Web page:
Use your noodle… Tuck into Indo-China

tomato chutney

If you go down to Southhall today, you might just be in for a big surprise. You won’t stumble upon any Teddy Bears’ Picnics, but you will discover a profusion of Indian restaurants offering fanatical local families the Indo-Chinese cuisine they crave. Family restaurants like Saravanaa Bhavan are filled to bursting with people chowing down on steel thalis heaped high with the sticky, neon-red chilli paneer that deserves the description ‘finger lickin’’ far more than than any fried chicken chain.

It’s Chinese food, but not quite as you know it – richly seeded with a broader range of spices; deeper; intensely savoury; deliciously alchemical. The origin of some dishes lies in the Himalayas, with Tibetan and Nepali dishes often varying in name only. Others are extensions on the theme; swapping Indian spices for Chinese herbs; exchanging proteins so tofu becomes paneer, pork becomes chicken, beef becomes lamb – and an outlawed Chinese dish becomes happily accessible to all.

Chefs like Cinnamon groups’ Vivek Singh and Adbul Yaseen are mad for Manchurian; La Porte des Indes’ Mehernosh Mody does a nice line in lotus crisps and chard and water chestnut pakoras; Zaika’s Jasbinder Singh spent five years learning all things Indo-China as Head Chef at the house of the Dalai Lama. A small collection of Gurkha-run restaurants showcase the unique flavours of that tradition – the military town of Aldershot being a good place to head for Nepalese to please.

Ultimate Nepalese

Gurkha chef Pemba Lama has penned an entire book of wonderful Indo-Chinese fare and passes on his wonderful heritage with regular cookery classes in Winchester. Once you dip a tentative spring roll into the waters of the seemingly small Indo-Chinese cuisine, you discover a wok full of further variation – herbal, light, steamed, delicate; fiery, punchy, fried and fulsome. It’s intriguingly addictive, as those Southall hoards of clued-in Indian diners would attest as they slurp noodles.

Menus at Saravanaa Bhavan and its ilk boast a vast amount of Orientally-inspired fare – from spring rolls and herby, spicy wok-fried veggie dishes to Szechwan fried rice and Beijing noodles. Madhu’s Chinese-style gobi is a bestseller, and their legendary ‘spinning-buffet’ catering thrives on the chilli chicken. The Brilliant thinks Indo-Chinese is simply, well… brilliant. But interestingly, the enthusiastic Indian embracing of Oriental food doesn’t seem to have translated the other way.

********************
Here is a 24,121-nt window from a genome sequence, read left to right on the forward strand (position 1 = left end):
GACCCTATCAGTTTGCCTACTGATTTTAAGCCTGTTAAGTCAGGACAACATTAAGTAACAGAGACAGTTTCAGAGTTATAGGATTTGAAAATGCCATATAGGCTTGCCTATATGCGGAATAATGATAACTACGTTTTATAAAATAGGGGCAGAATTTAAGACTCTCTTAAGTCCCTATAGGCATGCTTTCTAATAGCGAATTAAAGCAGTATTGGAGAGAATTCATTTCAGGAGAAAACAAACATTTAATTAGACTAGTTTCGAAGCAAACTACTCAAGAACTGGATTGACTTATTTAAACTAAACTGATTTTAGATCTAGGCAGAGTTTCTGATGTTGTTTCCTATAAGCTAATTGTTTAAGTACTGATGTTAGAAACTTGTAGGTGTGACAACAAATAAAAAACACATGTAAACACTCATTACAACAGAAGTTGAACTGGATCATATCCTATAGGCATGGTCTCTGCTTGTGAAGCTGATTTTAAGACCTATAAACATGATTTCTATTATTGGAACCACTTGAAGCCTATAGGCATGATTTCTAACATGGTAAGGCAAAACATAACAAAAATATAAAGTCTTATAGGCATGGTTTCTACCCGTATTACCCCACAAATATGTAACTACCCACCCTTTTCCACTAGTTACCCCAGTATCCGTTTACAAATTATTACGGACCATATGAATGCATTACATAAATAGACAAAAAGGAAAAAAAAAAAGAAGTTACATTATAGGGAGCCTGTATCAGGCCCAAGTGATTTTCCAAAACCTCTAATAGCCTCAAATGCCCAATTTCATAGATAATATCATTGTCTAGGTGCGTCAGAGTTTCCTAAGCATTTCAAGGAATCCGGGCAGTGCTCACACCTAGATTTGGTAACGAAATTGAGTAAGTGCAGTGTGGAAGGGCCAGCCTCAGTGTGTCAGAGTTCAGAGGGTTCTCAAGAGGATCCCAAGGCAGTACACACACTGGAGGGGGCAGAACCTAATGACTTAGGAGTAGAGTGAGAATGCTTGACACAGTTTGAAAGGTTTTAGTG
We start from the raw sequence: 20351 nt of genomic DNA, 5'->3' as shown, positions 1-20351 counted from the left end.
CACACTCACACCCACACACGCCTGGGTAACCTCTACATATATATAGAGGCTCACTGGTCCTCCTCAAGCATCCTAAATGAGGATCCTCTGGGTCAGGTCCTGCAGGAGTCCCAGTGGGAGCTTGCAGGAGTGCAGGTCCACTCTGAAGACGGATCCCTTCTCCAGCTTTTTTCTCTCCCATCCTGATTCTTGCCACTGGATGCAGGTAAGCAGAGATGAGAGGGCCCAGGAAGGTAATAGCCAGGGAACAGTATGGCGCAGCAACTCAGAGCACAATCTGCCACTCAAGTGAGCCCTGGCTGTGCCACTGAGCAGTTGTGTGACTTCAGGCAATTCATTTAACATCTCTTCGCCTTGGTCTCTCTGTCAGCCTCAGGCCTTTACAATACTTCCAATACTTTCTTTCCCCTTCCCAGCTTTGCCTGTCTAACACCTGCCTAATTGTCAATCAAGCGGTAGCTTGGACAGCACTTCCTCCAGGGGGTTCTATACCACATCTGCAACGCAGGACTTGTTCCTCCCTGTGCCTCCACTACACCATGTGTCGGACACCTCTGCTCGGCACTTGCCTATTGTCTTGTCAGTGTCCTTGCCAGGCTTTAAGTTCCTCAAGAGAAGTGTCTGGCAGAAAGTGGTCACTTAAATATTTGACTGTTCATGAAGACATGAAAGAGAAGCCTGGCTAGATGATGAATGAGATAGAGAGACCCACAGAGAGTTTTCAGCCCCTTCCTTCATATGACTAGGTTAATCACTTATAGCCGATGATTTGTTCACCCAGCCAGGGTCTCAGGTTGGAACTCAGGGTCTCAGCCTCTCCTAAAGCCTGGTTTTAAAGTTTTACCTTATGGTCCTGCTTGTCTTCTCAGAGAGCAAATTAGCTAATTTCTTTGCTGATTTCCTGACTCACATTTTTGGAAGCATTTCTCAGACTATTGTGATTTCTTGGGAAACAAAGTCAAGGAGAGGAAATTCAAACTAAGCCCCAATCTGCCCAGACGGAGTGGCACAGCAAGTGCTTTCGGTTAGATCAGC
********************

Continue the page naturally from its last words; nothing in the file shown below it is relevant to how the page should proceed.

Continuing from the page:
Although a group of Chinese diners swooned over a feast prepared to Asma Khan’s traditional Indo-Chinese family recipes. A simple, broth-y Tibetan thukpa seemed to open a yawning void in the clans’ collective stomach. Prawn spring rolls were declared the best they’d ever eaten; a mountain of momos became a mere molehill and then not even that. Lemon chicken less resembled that sickly sweet, slippery version so often suffered than it did zesty, lusty chicken pakoras.

Momos

The group were delighted and intrigued. Standardised, bastardised Chinese food has suffered from the same malaise as its Indian counterpart – a handful of inauthentic, mass-produced atrocities becoming synonymous with the cuisine – and ultimately coming to define a once-proud and diverse dining tradition. Despite the Indo-influence in the flavours, the consensus seemed that Asma’s dishes whetted the appetite and fed the soul every bit as effectively as their own home food.

Garlicky seafood was devoured – Asma’s guests must have depleted at least one ocean of its prawn population. Piles of chilli beef saw the group ruminating over an entire ruminant, and brilliant vermillion gobi Manchurian turned elegant ladies into scarlet women. Hakka noodles needed no hawking. So perhaps Chinatown will soon come round to the kati roll. And if China won’t come to the Indians, Darjeeling Express is one Indian more than willing to put in the miles.

Want to know more on Indo-Chinese food? Tuck in to these tasty titles:

  • ‘The Ultimate Nepalese Cookbook’; Pemba Lama & Nicki Gur; Grierson Publications
  • ‘Cooking In Nepal’ – A Selection of International & Nepali Recipes; Ratna Pustak Bhandak; Damien Press
  • ‘Himalayan Mountain Cookery’; Martha Ballentine; Himalayan International Institute of Yoga Science
  • ‘Much Depends On Dinner’ Satasrupta Banerjee; Rupa & Co.
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